Calculate the height or altitude of model rockets and airplanes using one or two trackers or two pairs of trackers in competition. AltiCalc can also be used for simple surveying.
Calculations are performed using two trackers or theodollites set a distance apart along a baseline. At the maximum altitude, tracking stops and the azimuth and elevation from each tracker are input into Alticalc, along with the baseline distance. The attitude is then calculated with the deviation or error. Competition rules specify the allowable error percentage. The altitude is calculated in whatever units the baseline was entered, feet or meters for example.
- Set the number of trackers being used
- In competition, trackers are used in pairs. AltiCalc takes all tracker information and returns altitude calculations for the pair of trackers yielding the lowest error rates.
- Switch between degrees or gradian angles for input
- Switch between the vertical midpoint method of calculation or the more accurate geodesic method.
- set the number of decimal places shown in the results.
A switch for four trackers can be set on Alticalc's Options page. Four trackers are sometimes used in competition, set up in two pairs at the ends of the baseline. Data from all four trackers are entered into AltiCalc. All tracker pairs are then used by AltiCalc to find the pair of trackers yielding the altitude calculation with the lowest deviation. The data from tracker A is used with the data from tracker C and then tracker D. The data from tracker B is then used with data from trackers C and D. The results with the lowest deviation are displayed in AltiCalc.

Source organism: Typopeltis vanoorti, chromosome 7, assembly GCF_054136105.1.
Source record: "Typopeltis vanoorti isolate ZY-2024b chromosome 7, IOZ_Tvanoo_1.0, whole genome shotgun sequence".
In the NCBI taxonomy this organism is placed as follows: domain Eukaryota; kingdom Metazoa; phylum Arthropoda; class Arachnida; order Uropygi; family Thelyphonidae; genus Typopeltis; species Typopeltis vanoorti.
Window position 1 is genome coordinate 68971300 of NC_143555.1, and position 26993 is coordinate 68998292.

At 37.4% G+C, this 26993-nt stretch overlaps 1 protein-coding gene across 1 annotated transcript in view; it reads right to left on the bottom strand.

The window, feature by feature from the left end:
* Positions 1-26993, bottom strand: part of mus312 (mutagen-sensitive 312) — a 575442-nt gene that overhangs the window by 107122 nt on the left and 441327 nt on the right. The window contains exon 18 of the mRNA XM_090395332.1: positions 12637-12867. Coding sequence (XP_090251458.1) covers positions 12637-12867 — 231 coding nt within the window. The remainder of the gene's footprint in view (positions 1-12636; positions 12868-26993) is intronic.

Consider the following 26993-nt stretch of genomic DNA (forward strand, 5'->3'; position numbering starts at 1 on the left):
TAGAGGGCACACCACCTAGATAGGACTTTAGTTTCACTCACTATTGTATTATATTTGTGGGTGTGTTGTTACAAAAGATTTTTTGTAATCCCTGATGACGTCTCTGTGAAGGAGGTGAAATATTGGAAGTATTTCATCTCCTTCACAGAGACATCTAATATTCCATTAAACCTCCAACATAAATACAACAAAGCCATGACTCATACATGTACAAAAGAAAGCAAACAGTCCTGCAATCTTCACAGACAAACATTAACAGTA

AlitCalc can also be used as a simple surveying tool to determine the height of an object. Just set the single tracker switch on AltiCalc's Options page. The baseline must be entered that is the distance from the tracker or theodolite to the object being measured. Enter the single elevation and the height is calculated.
The calculations performed by AltiCalc are specified by the National Association of Rocketry in the official competition Sporting Code. Find this at www.nar.org. Azimuth and elevation angles are typically entered in degrees; a switch on the Options page allows for gradian degrees. Calculations for two or four trackers are performed using the geodesic method, while the vertical midpoint method can be set on the Options page for historical purposes.
The number of decimal places displayed in results can be set on the Options page. Typically 2 decimal places are recorded, because more decimal places are usually meaningless given the accuracy of trackers and operators.